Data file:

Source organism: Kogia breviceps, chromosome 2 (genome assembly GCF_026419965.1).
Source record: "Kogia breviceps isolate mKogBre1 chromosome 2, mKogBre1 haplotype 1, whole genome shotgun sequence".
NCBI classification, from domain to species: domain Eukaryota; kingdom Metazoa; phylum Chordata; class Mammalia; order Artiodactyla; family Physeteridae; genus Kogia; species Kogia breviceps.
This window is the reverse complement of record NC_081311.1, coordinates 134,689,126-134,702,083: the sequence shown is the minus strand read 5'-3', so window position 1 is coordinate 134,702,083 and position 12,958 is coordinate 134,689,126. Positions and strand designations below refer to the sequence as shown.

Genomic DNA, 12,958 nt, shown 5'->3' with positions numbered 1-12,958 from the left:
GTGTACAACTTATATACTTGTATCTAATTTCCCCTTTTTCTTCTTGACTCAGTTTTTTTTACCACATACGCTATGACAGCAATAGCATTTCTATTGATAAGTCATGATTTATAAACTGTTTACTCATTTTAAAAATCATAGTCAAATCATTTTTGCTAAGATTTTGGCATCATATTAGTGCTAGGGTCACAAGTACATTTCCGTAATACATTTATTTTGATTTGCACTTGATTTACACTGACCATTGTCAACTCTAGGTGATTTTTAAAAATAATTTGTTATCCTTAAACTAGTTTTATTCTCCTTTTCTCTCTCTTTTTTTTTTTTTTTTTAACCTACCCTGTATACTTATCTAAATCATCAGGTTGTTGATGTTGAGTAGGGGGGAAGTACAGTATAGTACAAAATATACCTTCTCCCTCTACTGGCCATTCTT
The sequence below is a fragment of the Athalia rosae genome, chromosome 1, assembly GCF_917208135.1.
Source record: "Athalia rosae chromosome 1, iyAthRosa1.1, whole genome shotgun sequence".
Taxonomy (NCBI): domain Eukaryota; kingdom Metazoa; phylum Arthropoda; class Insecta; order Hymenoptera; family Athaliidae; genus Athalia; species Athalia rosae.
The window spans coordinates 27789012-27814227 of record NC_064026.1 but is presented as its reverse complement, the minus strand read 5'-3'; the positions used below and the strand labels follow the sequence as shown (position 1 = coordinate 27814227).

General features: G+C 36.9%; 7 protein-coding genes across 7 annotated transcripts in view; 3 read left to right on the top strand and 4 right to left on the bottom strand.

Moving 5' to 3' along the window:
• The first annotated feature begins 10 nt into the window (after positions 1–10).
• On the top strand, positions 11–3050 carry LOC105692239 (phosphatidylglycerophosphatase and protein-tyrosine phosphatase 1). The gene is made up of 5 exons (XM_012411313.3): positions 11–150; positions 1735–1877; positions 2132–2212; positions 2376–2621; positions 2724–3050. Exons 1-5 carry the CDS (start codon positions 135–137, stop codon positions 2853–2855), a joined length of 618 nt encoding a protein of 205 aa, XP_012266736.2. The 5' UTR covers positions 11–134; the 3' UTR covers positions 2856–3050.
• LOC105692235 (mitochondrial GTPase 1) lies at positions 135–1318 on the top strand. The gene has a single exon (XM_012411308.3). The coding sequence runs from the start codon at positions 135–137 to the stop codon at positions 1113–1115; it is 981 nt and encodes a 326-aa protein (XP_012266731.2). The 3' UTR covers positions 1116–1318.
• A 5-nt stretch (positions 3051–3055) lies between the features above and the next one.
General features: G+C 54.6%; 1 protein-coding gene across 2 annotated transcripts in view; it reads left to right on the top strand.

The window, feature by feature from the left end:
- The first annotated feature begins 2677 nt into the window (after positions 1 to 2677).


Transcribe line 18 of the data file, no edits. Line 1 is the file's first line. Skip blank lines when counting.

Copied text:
The window, feature by feature from the left end: